After reviewing the pros, it seems as if the addition of WebSockets into an application can greatly improve performance by reducing the data that needs to be sent across the wire.

The Cons

One of the biggest arguments against WebSockets is the inability to cache these requests. While researching Action Cable, I stumbled upon a really in-depth article about Action Cable written by Nate Berkopec called Action Cable – Friend or Foe?. He references many different alternatives to WebSockets and whether Action Cable is worth it.

When referencing Action Cable and WebSockets, he states:

I’m not sure I buy into “WebSockets completely obviates the need for HTTP!” rhetoric. HTTP comes with a lot of goodies, and by moving away from HTTP we’ll lose it all. Caching, routing, multiplexing, gzipping and lot more. You could reimplement all of these things in Action Cable, but why?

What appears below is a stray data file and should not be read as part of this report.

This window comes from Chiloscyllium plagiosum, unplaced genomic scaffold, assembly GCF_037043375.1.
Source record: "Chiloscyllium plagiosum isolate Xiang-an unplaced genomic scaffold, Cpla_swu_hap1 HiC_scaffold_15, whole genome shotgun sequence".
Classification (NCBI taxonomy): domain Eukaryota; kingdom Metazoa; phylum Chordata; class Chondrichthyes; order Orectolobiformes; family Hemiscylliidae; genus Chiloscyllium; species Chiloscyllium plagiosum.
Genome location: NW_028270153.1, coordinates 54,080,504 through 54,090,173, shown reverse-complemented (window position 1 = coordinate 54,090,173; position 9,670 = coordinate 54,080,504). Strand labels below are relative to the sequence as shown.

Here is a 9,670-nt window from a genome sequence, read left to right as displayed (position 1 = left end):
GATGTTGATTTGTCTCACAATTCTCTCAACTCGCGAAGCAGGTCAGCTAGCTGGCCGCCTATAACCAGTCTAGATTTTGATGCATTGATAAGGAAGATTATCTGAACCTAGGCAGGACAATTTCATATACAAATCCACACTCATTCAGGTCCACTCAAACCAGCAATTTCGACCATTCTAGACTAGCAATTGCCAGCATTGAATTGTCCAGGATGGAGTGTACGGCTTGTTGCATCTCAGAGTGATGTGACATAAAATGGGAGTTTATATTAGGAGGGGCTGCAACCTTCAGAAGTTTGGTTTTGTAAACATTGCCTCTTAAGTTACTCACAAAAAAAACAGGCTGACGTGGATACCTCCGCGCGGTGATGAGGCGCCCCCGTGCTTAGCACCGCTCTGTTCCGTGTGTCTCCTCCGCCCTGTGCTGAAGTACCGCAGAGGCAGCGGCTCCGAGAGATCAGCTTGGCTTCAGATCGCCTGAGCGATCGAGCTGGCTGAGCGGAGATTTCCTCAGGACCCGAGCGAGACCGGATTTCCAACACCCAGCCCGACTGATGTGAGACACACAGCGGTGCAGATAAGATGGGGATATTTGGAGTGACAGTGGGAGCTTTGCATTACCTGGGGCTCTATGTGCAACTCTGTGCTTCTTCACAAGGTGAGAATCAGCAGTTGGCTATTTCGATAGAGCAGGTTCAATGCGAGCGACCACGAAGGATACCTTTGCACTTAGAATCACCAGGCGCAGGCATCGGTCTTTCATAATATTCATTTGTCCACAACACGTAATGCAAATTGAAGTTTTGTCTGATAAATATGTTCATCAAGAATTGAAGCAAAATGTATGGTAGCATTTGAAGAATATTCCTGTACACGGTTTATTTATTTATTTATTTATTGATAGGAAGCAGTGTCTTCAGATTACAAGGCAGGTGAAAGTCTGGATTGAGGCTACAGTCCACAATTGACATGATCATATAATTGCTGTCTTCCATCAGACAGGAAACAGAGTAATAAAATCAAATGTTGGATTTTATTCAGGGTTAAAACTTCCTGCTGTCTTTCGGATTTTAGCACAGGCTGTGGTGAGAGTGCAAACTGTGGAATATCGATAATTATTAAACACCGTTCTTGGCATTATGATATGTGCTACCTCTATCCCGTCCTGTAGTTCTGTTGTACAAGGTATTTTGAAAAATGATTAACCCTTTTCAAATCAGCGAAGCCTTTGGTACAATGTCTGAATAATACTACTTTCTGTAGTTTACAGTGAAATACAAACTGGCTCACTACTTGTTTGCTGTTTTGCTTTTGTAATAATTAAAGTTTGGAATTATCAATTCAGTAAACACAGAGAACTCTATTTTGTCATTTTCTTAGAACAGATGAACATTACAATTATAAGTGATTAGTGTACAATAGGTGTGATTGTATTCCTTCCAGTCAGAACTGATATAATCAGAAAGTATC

He continues by saying that it may be worth waiting a little bit. Both Action Cable and WebSockets are newer technologies and we may want to wait until the dust settles before adding it in just for technology sake.

Nate continues to say that there are some cases where Action Cable makes complete sense:

[F]or high-throughput situations, where the client is communicating several times per second back to the server, I think Action Cable could be a great fit.

Another con of WebSocket is the support among browsers. Currently, 70% of the browser market allows for WebSocket connections. This leaves 30% in need of a secondary solution.

Before reaching for Action Cable as the solution to your problem, make sure you’ve researched and know for sure that Action Cable will fit your needs.

More from this author

Wrapping Up

Action Cable is a powerful addition to the Rails framework. Hopefully, this articles has given you the tools you need to decide if Action Cable and WebSockets are worth trying and researching further.

I’d love to hear more about how you’ve utilized Action Cable in either a live project or just for fun. Please feel free to leave a comment. Let’s have a conversation!